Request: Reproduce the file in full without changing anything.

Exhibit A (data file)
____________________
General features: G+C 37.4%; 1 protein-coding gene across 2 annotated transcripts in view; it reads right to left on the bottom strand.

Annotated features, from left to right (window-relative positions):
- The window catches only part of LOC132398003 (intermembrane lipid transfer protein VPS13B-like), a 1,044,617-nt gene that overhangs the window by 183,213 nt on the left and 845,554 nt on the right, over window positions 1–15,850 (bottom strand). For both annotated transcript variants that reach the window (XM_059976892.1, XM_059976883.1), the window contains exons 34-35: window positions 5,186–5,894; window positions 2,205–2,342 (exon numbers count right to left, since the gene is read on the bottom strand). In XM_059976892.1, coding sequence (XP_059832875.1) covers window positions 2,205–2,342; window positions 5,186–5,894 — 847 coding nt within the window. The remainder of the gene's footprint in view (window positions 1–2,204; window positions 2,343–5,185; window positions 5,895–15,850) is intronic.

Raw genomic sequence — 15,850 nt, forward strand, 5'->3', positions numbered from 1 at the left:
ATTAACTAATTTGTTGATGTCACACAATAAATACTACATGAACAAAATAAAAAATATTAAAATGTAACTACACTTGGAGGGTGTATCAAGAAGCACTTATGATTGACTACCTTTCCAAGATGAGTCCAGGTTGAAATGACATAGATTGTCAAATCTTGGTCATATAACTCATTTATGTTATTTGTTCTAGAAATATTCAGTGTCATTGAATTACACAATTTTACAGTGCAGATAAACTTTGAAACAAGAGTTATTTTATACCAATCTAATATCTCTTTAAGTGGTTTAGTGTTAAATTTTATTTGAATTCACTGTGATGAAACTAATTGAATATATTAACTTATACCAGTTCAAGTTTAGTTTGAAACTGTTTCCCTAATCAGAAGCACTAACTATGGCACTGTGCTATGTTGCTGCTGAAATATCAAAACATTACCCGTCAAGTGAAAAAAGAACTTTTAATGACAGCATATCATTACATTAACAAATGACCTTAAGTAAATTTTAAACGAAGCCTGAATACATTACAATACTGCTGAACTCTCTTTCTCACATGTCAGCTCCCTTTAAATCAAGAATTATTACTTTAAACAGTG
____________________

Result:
General features: G+C 37.4%; 1 protein-coding gene across 2 annotated transcripts in view; it reads right to left on the bottom strand.

Annotated features, from left to right (window-relative positions):
- The window catches only part of LOC132398003 (intermembrane lipid transfer protein VPS13B-like), a 1,044,617-nt gene that overhangs the window by 183,213 nt on the left and 845,554 nt on the right, over window positions 1–15,850 (bottom strand). For both annotated transcript variants that reach the window (XM_059976892.1, XM_059976883.1), the window contains exons 34-35: window positions 5,186–5,894; window positions 2,205–2,342 (exon numbers count right to left, since the gene is read on the bottom strand). In XM_059976892.1, coding sequence (XP_059832875.1) covers window positions 2,205–2,342; window positions 5,186–5,894 — 847 coding nt within the window. The remainder of the gene's footprint in view (window positions 1–2,204; window positions 2,343–5,185; window positions 5,895–15,850) is intronic.

Raw genomic sequence — 15,850 nt, forward strand, 5'->3', positions numbered from 1 at the left:
ATTAACTAATTTGTTGATGTCACACAATAAATACTACATGAACAAAATAAAAAATATTAAAATGTAACTACACTTGGAGGGTGTATCAAGAAGCACTTATGATTGACTACCTTTCCAAGATGAGTCCAGGTTGAAATGACATAGATTGTCAAATCTTGGTCATATAACTCATTTATGTTATTTGTTCTAGAAATATTCAGTGTCATTGAATTACACAATTTTACAGTGCAGATAAACTTTGAAACAAGAGTTATTTTATACCAATCTAATATCTCTTTAAGTGGTTTAGTGTTAAATTTTATTTGAATTCACTGTGATGAAACTAATTGAATATATTAACTTATACCAGTTCAAGTTTAGTTTGAAACTGTTTCCCTAATCAGAAGCACTAACTATGGCACTGTGCTATGTTGCTGCTGAAATATCAAAACATTACCCGTCAAGTGAAAAAAGAACTTTTAATGACAGCATATCATTACATTAACAAATGACCTTAAGTAAATTTTAAACGAAGCCTGAATACATTACAATACTGCTGAACTCTCTTTCTCACATGTCAGCTCCCTTTAAATCAAGAATTATTACTTTAAACAGTG